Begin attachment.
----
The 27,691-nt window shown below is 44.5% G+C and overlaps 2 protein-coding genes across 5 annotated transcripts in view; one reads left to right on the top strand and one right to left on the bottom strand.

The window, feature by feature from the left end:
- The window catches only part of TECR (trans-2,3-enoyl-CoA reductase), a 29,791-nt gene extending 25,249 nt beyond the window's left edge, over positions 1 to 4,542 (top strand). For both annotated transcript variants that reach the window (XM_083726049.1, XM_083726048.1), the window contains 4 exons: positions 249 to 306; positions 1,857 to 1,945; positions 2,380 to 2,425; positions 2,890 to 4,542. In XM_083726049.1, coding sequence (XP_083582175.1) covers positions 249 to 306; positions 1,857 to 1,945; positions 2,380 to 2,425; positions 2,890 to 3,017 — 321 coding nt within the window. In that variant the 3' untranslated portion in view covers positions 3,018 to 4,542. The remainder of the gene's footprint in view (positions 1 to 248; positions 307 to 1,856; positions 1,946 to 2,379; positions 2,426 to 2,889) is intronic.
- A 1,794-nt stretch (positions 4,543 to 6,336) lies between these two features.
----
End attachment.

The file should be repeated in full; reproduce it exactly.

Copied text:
The 27,691-nt window shown below is 44.5% G+C and overlaps 2 protein-coding genes across 5 annotated transcripts in view; one reads left to right on the top strand and one right to left on the bottom strand.

The window, feature by feature from the left end:
- The window catches only part of TECR (trans-2,3-enoyl-CoA reductase), a 29,791-nt gene extending 25,249 nt beyond the window's left edge, over positions 1 to 4,542 (top strand). For both annotated transcript variants that reach the window (XM_083726049.1, XM_083726048.1), the window contains 4 exons: positions 249 to 306; positions 1,857 to 1,945; positions 2,380 to 2,425; positions 2,890 to 4,542. In XM_083726049.1, coding sequence (XP_083582175.1) covers positions 249 to 306; positions 1,857 to 1,945; positions 2,380 to 2,425; positions 2,890 to 3,017 — 321 coding nt within the window. In that variant the 3' untranslated portion in view covers positions 3,018 to 4,542. The remainder of the gene's footprint in view (positions 1 to 248; positions 307 to 1,856; positions 1,946 to 2,379; positions 2,426 to 2,889) is intronic.
- A 1,794-nt stretch (positions 4,543 to 6,336) lies between these two features.